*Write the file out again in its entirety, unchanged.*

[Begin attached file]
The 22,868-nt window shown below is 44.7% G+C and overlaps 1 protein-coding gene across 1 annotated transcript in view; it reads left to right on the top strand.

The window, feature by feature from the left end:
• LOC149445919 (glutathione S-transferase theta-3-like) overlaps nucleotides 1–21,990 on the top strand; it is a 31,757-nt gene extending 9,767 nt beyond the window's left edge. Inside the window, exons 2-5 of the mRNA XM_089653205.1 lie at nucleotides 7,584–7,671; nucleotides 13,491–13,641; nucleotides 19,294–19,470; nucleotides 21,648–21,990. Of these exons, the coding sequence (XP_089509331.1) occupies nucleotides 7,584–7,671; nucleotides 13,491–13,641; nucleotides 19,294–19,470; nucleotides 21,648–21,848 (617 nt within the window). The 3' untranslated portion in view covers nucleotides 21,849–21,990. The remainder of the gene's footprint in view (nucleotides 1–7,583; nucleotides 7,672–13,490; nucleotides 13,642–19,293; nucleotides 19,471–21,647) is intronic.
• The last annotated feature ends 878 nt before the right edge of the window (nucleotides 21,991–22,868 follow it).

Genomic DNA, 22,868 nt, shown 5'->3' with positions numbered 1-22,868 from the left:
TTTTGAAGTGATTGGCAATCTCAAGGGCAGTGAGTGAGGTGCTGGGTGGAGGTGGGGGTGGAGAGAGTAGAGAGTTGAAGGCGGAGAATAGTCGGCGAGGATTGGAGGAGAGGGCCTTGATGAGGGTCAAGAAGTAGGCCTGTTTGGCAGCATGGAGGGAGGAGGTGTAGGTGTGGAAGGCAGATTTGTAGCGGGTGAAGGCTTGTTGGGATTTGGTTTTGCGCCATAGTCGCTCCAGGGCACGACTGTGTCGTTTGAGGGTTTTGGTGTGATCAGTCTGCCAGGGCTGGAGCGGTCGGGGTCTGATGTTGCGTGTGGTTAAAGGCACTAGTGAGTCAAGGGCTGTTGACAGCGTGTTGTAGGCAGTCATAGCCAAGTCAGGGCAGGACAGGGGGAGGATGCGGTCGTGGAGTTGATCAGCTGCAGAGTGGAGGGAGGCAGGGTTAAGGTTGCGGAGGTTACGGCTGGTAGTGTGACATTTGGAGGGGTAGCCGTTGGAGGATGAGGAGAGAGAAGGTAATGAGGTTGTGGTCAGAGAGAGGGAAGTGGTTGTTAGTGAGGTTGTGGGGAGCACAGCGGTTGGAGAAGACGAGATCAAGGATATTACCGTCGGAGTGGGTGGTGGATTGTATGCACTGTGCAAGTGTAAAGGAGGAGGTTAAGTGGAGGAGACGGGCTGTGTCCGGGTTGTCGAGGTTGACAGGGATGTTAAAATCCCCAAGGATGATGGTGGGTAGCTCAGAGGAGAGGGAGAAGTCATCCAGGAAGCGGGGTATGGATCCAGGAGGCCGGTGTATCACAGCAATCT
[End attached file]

The 22,868-nt window shown below is 44.7% G+C and overlaps 1 protein-coding gene across 1 annotated transcript in view; it reads left to right on the top strand.

The window, feature by feature from the left end:
• LOC149445919 (glutathione S-transferase theta-3-like) overlaps nucleotides 1–21,990 on the top strand; it is a 31,757-nt gene extending 9,767 nt beyond the window's left edge. Inside the window, exons 2-5 of the mRNA XM_089653205.1 lie at nucleotides 7,584–7,671; nucleotides 13,491–13,641; nucleotides 19,294–19,470; nucleotides 21,648–21,990. Of these exons, the coding sequence (XP_089509331.1) occupies nucleotides 7,584–7,671; nucleotides 13,491–13,641; nucleotides 19,294–19,470; nucleotides 21,648–21,848 (617 nt within the window). The 3' untranslated portion in view covers nucleotides 21,849–21,990. The remainder of the gene's footprint in view (nucleotides 1–7,583; nucleotides 7,672–13,490; nucleotides 13,642–19,293; nucleotides 19,471–21,647) is intronic.
• The last annotated feature ends 878 nt before the right edge of the window (nucleotides 21,991–22,868 follow it).

Genomic DNA, 22,868 nt, shown 5'->3' with positions numbered 1-22,868 from the left:
TTTTGAAGTGATTGGCAATCTCAAGGGCAGTGAGTGAGGTGCTGGGTGGAGGTGGGGGTGGAGAGAGTAGAGAGTTGAAGGCGGAGAATAGTCGGCGAGGATTGGAGGAGAGGGCCTTGATGAGGGTCAAGAAGTAGGCCTGTTTGGCAGCATGGAGGGAGGAGGTGTAGGTGTGGAAGGCAGATTTGTAGCGGGTGAAGGCTTGTTGGGATTTGGTTTTGCGCCATAGTCGCTCCAGGGCACGACTGTGTCGTTTGAGGGTTTTGGTGTGATCAGTCTGCCAGGGCTGGAGCGGTCGGGGTCTGATGTTGCGTGTGGTTAAAGGCACTAGTGAGTCAAGGGCTGTTGACAGCGTGTTGTAGGCAGTCATAGCCAAGTCAGGGCAGGACAGGGGGAGGATGCGGTCGTGGAGTTGATCAGCTGCAGAGTGGAGGGAGGCAGGGTTAAGGTTGCGGAGGTTACGGCTGGTAGTGTGACATTTGGAGGGGTAGCCGTTGGAGGATGAGGAGAGAGAAGGTAATGAGGTTGTGGTCAGAGAGAGGGAAGTGGTTGTTAGTGAGGTTGTGGGGAGCACAGCGGTTGGAGAAGACGAGATCAAGGATATTACCGTCGGAGTGGGTGGTGGATTGTATGCACTGTGCAAGTGTAAAGGAGGAGGTTAAGTGGAGGAGACGGGCTGTGTCCGGGTTGTCGAGGTTGACAGGGATGTTAAAATCCCCAAGGATGATGGTGGGTAGCTCAGAGGAGAGGGAGAAGTCATCCAGGAAGCGGGGTATGGATCCAGGAGGCCGGTGTATCACAGCAATCT